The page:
Page Four: Thesis
Again, too complicated. Text is hard to read and the images are too small. I think I was falling into the old trap of working too much on the computer screen and not printing enough. On a computer, 8.5 x 11 can seem infinite, but it's not. A single sheet of paper should only hold so much information, and this is way too much. Also, my thesis wasn't attractive enough or compelling enough to justify its own work sample page.
RESUME 6 - FOR WORK:
When I got laid off last year, I spent a lot of time generating a new portfolio and fresh new resumes and work samples. This is where I landed. With these, I chose to format the work samples to be consistent with my resume, an approach that I think is very appropriate. The layouts are simple, the hierarchies are clear, and I guess I think these are pretty good.
I sent these out all over the city, and I've actually received a lot of really good feedback (apocalyptic recession notwithstanding). A detail of note is that instead of communicating personality through a full page of books that I liked, this one uses more subtle cues. My favorite one is that I specify 1983-Present beside my name. It's not a loud joke, but I think it's kind of funny. And it's consistent with the formatting, so why not? I'm sure that not many people notice, and that even of those that notice only a very few give it a second thought, but I recently got the following email from a firm I'd contacted:
We got your resume some time ago and while I don't have any good news for you, I wanted to email you anyway to say that I appreciate you sending it to us. Of the many we're getting these days, yours stands out for several reasons:
1. You're an Auburn guy... War Eagle!
2. Your work is very nice. I like the hand drawn elevations on the last 2 projects.
3. The 1983-Present by your name is hilarious. My partner and I laughed and laughed and wondered what we would do with the resume if it said 1983-2010. We hoped you were trying to be funny about it... if not, I feel a little ridiculous now.
Sorry about the job market these days. I'm afraid it will be like this for a while. There are few firms that seem to still be working - you may want to check with the [...] (I see job ads for them every once in a while). There may be some others - just keep on trying.
Please stay in touch. Who knows what the future will bring..."
So I haven't heard from him since, but he got the joke, and he liked it. So now he's on my list of people in the city that I'll follow from now on. I want to work with people that are ready and willing to laugh. People that won't laugh aren't funny.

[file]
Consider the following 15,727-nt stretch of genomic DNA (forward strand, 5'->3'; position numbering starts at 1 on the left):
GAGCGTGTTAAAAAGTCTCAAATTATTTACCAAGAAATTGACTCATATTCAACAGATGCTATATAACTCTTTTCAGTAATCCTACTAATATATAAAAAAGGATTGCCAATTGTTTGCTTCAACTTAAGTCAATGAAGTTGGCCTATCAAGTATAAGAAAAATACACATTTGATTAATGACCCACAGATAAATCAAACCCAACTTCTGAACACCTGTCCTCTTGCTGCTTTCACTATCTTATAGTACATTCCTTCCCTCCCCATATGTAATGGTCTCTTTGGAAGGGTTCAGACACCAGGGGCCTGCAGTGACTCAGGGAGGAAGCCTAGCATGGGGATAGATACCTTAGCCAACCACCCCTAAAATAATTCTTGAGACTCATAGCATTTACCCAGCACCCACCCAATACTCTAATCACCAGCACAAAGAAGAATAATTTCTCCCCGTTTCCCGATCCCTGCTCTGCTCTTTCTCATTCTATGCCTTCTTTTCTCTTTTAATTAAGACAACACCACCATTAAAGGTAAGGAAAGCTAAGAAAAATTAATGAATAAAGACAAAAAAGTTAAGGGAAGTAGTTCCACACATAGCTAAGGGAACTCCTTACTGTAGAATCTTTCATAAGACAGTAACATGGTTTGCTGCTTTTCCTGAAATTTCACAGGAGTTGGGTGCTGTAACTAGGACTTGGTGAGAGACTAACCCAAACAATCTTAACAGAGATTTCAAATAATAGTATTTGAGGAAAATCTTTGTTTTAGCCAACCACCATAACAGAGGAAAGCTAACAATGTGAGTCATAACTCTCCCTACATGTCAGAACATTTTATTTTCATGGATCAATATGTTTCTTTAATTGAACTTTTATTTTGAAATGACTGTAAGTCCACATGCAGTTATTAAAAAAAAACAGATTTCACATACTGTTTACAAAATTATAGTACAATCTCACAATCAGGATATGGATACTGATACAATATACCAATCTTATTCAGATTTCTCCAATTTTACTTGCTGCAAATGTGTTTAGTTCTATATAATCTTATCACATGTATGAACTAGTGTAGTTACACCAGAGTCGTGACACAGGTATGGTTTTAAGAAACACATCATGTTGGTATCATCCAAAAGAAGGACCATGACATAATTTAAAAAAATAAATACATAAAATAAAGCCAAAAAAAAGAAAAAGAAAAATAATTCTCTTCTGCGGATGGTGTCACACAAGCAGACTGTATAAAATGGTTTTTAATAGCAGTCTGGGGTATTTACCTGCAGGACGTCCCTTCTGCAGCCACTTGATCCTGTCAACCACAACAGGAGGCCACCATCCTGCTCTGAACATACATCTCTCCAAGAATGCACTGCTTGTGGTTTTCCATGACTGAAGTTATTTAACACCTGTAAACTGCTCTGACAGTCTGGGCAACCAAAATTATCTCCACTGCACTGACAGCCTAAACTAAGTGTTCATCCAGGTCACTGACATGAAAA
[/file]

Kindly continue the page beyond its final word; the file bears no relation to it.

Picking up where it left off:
Excellent and thoughtful consideration of the relationship between content and its container (books, periodicals, digital devices, etc.) and the future of ink and paper books in light of new technology. This post is a bit old now, but I was reviewing some old bookmark links (via Instapaper, which I love) and I remembered my favorite part about this article. Not only am I a bit of a book junkie - like him, I love what he calls the "sexy-as-hell tactility of those little ink and paper bricks" - I'm also a designer, and in the realm of brick and mortar. At the end of his article, he predicts the future of book making, and I was struck by the strong correlation between his views on books and my views on buildings and cities. His words:
"I propose the following to be considered whenever we think of printing a book:
The Books We Make embrace their physicality working in concert with the content to illuminate the narrative.
The Books We Make are confident in form and usage of material.
The Books We Make exploit the advantages of print.
The Books We Make are built to last. (Fig. 9a, 9b)
The result of this is:
The Books We Make will feel whole and solid in the hands.
The Books We Make will smell like now forgotten, far away libraries.
The Books We Make will be something of which even our children who have fully embraced all things digital will understand the worth.
The Books We Make will always remind people that the printed book can be a sculpture for thoughts and ideas.
Anything less than this will be stepped over and promptly forgotten in the digital march forward.
Goodbye disposable books.
Hello new canvases."
Think about real places versus digital places. This same battle is raging everywhere you look. Think Barnes & Noble vs. Amazon, CD Warehouse (remember?) vs. iTunes, Blockbuster vs. Netflix, etc. The list is long (SEE ALSO).
In light of new technology, brick and mortar places seem to have a diminishing value. When everyone is highly mobile and communication to anywhere in the world is effortless and instant, it leaves little incentive to invest in an actual place, whether it's a city, town, or neighborhood.
I respect what Mr. Mod is saying about books: when we no longer need to make them, we will choose to make them and their design will communicate their value. In the same way, in an age in which we no longer need to build great cities or great buildings, I hope that when the rare opportunity to make a great place or to build something that will last comes along we'll be able as a society to rally around the cause and pour in the money and talent and great energy required to do so.
I would love to be able to say "Goodbye disposable buildings" or, even better, "Goodbye disposable cities" but I don't know if or when it's going to happen.
SEE ALSO: All through college I wrote papers about extreme cases of digitized experiences nullifying the need for real spaces. One of the best examples I found was a drive-thru viewing before a funeral in California. Mourners had to wait in line, not to see the body of their dearly departed, but to see a live video feed of the dearly departed, and all from the detached comfort of their car. Who needs a funeral home, right? Who needs a space crafted to offer comfort and solace and warmth and shelter to the grieving? I suppose the only people who need such spaces are probably too busy to ignore the time saving advantages of a drive through.